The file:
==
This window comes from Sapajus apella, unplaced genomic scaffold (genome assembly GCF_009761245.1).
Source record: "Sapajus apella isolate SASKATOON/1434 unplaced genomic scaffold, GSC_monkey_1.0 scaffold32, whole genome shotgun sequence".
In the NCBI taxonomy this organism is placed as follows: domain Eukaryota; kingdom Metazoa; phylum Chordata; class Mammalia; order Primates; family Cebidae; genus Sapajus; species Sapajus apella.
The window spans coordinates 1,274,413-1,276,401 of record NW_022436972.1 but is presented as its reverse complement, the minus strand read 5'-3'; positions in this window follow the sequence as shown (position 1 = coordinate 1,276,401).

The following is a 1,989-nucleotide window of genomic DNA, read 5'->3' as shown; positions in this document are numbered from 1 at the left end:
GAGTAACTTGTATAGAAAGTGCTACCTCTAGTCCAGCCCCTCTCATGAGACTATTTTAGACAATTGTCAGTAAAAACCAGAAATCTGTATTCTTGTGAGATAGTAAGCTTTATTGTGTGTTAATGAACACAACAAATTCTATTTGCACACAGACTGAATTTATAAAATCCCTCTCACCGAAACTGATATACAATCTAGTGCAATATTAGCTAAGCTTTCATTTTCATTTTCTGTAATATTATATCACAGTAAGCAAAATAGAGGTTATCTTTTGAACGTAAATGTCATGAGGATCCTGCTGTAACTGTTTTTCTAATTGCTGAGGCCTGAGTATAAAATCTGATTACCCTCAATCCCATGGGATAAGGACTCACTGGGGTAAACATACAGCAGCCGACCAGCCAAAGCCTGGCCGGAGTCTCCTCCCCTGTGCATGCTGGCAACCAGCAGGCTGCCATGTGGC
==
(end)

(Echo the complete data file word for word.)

This window comes from Sapajus apella, unplaced genomic scaffold (genome assembly GCF_009761245.1).
Source record: "Sapajus apella isolate SASKATOON/1434 unplaced genomic scaffold, GSC_monkey_1.0 scaffold32, whole genome shotgun sequence".
In the NCBI taxonomy this organism is placed as follows: domain Eukaryota; kingdom Metazoa; phylum Chordata; class Mammalia; order Primates; family Cebidae; genus Sapajus; species Sapajus apella.
The window spans coordinates 1,274,413-1,276,401 of record NW_022436972.1 but is presented as its reverse complement, the minus strand read 5'-3'; positions in this window follow the sequence as shown (position 1 = coordinate 1,276,401).

The following is a 1,989-nucleotide window of genomic DNA, read 5'->3' as shown; positions in this document are numbered from 1 at the left end:
GAGTAACTTGTATAGAAAGTGCTACCTCTAGTCCAGCCCCTCTCATGAGACTATTTTAGACAATTGTCAGTAAAAACCAGAAATCTGTATTCTTGTGAGATAGTAAGCTTTATTGTGTGTTAATGAACACAACAAATTCTATTTGCACACAGACTGAATTTATAAAATCCCTCTCACCGAAACTGATATACAATCTAGTGCAATATTAGCTAAGCTTTCATTTTCATTTTCTGTAATATTATATCACAGTAAGCAAAATAGAGGTTATCTTTTGAACGTAAATGTCATGAGGATCCTGCTGTAACTGTTTTTCTAATTGCTGAGGCCTGAGTATAAAATCTGATTACCCTCAATCCCATGGGATAAGGACTCACTGGGGTAAACATACAGCAGCCGACCAGCCAAAGCCTGGCCGGAGTCTCCTCCCCTGTGCATGCTGGCAACCAGCAGGCTGCCATGTGGC